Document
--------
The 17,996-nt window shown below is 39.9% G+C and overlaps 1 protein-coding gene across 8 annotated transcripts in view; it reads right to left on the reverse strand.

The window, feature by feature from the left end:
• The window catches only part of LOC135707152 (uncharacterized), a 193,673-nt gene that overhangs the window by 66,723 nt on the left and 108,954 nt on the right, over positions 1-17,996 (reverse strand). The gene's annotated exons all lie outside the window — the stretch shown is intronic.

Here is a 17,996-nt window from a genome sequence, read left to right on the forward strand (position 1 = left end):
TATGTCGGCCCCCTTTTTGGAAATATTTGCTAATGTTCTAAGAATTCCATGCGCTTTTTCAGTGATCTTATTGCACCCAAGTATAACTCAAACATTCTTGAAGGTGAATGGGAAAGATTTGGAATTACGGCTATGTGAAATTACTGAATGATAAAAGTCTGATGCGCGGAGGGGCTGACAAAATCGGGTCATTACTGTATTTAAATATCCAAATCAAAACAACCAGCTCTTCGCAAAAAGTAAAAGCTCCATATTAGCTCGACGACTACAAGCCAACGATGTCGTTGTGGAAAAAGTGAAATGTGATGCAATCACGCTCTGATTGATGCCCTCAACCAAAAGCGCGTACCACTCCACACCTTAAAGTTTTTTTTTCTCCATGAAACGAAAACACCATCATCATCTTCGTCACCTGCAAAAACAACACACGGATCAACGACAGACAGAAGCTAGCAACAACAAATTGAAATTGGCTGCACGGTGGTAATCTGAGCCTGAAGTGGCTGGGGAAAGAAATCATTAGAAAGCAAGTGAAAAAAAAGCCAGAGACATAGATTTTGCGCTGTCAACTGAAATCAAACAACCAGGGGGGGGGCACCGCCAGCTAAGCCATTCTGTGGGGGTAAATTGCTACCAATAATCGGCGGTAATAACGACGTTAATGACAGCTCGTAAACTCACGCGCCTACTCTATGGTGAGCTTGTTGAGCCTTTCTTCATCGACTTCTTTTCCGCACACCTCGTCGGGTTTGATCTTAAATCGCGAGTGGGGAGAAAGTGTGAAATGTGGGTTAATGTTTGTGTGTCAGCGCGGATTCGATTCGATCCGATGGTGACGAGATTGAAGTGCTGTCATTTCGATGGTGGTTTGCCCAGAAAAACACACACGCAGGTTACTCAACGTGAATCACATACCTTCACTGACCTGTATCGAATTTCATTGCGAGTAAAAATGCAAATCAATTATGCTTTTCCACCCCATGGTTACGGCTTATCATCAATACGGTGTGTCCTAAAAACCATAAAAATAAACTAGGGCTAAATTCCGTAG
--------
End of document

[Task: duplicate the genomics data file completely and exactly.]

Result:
The 17,996-nt window shown below is 39.9% G+C and overlaps 1 protein-coding gene across 8 annotated transcripts in view; it reads right to left on the reverse strand.

The window, feature by feature from the left end:
• The window catches only part of LOC135707152 (uncharacterized), a 193,673-nt gene that overhangs the window by 66,723 nt on the left and 108,954 nt on the right, over positions 1-17,996 (reverse strand). The gene's annotated exons all lie outside the window — the stretch shown is intronic.

Here is a 17,996-nt window from a genome sequence, read left to right on the forward strand (position 1 = left end):
TATGTCGGCCCCCTTTTTGGAAATATTTGCTAATGTTCTAAGAATTCCATGCGCTTTTTCAGTGATCTTATTGCACCCAAGTATAACTCAAACATTCTTGAAGGTGAATGGGAAAGATTTGGAATTACGGCTATGTGAAATTACTGAATGATAAAAGTCTGATGCGCGGAGGGGCTGACAAAATCGGGTCATTACTGTATTTAAATATCCAAATCAAAACAACCAGCTCTTCGCAAAAAGTAAAAGCTCCATATTAGCTCGACGACTACAAGCCAACGATGTCGTTGTGGAAAAAGTGAAATGTGATGCAATCACGCTCTGATTGATGCCCTCAACCAAAAGCGCGTACCACTCCACACCTTAAAGTTTTTTTTTCTCCATGAAACGAAAACACCATCATCATCTTCGTCACCTGCAAAAACAACACACGGATCAACGACAGACAGAAGCTAGCAACAACAAATTGAAATTGGCTGCACGGTGGTAATCTGAGCCTGAAGTGGCTGGGGAAAGAAATCATTAGAAAGCAAGTGAAAAAAAAGCCAGAGACATAGATTTTGCGCTGTCAACTGAAATCAAACAACCAGGGGGGGGGCACCGCCAGCTAAGCCATTCTGTGGGGGTAAATTGCTACCAATAATCGGCGGTAATAACGACGTTAATGACAGCTCGTAAACTCACGCGCCTACTCTATGGTGAGCTTGTTGAGCCTTTCTTCATCGACTTCTTTTCCGCACACCTCGTCGGGTTTGATCTTAAATCGCGAGTGGGGAGAAAGTGTGAAATGTGGGTTAATGTTTGTGTGTCAGCGCGGATTCGATTCGATCCGATGGTGACGAGATTGAAGTGCTGTCATTTCGATGGTGGTTTGCCCAGAAAAACACACACGCAGGTTACTCAACGTGAATCACATACCTTCACTGACCTGTATCGAATTTCATTGCGAGTAAAAATGCAAATCAATTATGCTTTTCCACCCCATGGTTACGGCTTATCATCAATACGGTGTGTCCTAAAAACCATAAAAATAAACTAGGGCTAAATTCCGTAG